Exchanging gazes with Wolfson’s sculptures is a deeply alienating experience. It is an experience of outrageous spectacle, of viewing matter that has a designed end and only imitates human connection. There are strange material disconnects and interventions: the mirror in Female Figure functions as a second mask and source of misdirection (with a nod to Las Meninas), while the smashing of the mannequin onto the floor in Colored sculpture suggests some strange psychic eruption or violation—the bursting of a cartoon character into its separate celluloid background. The floor of Colored sculpture, streaked with dirt, grime and what seems like mechanical blood, becomes not unlike a painting, albeit one repeatedly assaulted.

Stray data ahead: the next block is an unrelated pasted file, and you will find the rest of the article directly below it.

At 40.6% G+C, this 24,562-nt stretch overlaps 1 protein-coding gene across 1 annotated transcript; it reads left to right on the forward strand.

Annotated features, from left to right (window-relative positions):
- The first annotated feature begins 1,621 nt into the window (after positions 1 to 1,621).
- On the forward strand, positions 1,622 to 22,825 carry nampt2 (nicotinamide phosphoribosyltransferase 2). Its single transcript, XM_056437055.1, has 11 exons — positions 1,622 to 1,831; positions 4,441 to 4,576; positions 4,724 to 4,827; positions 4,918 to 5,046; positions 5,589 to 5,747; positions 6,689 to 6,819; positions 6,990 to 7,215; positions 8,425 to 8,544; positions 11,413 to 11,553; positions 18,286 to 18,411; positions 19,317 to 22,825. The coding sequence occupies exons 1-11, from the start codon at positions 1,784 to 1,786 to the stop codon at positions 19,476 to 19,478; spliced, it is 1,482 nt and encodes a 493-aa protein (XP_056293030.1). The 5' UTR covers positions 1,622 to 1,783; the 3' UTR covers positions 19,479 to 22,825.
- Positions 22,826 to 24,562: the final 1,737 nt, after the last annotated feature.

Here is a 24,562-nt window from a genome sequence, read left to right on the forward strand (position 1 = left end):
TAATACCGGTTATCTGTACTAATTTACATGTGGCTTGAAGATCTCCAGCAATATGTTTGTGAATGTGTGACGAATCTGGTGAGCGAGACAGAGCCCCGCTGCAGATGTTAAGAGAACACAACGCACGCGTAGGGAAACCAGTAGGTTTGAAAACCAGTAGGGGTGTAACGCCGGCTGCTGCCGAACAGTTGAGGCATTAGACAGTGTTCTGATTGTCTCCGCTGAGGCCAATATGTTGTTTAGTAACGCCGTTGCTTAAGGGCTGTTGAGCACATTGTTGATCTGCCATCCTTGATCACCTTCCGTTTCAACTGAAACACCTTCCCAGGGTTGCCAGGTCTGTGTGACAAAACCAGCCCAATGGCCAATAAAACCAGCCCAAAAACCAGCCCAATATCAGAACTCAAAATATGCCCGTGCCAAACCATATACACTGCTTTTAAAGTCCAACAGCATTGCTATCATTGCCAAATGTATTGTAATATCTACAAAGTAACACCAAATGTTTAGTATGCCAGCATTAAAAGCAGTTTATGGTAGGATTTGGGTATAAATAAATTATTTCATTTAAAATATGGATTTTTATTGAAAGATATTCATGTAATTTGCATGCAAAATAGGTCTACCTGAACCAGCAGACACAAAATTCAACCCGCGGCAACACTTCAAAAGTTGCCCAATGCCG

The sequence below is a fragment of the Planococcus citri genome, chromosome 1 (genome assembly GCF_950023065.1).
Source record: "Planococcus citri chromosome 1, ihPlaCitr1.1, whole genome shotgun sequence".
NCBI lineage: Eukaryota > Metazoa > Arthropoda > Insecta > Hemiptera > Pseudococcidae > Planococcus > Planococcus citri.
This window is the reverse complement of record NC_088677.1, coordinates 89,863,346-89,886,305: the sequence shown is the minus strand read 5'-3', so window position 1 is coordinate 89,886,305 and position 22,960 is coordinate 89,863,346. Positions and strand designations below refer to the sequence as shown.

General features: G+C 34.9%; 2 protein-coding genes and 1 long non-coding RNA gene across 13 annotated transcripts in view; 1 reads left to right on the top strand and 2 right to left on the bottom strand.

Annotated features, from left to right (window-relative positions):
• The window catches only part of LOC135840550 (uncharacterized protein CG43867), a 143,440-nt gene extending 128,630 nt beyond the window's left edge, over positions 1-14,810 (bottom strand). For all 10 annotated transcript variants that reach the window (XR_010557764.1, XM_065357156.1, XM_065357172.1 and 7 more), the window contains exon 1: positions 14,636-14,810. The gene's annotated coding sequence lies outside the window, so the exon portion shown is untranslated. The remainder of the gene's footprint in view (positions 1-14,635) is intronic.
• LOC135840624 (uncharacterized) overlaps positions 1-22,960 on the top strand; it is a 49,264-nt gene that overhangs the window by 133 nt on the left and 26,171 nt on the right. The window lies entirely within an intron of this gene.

Formally, much of Wolfson’s work exhibits these kinds of divisions. His paintings are commonly separated into two or more layers—one work, Untitled (2014), shows Wolfson’s hands caressing a CGI face of a beautiful woman, aluminum bars creating yet another layer over the painting. As in the sculptural works, an impossible distance exists between the human figure and an artificial body. Likewise, in his 2012 video work Raspberry Poser, floating condoms filled with hearts, bouncing animated versions of the HIV Virus and an animated boy not too dissimilar to the character of Colored sculpture drift over stock images, the foreground impossibly separated from the background.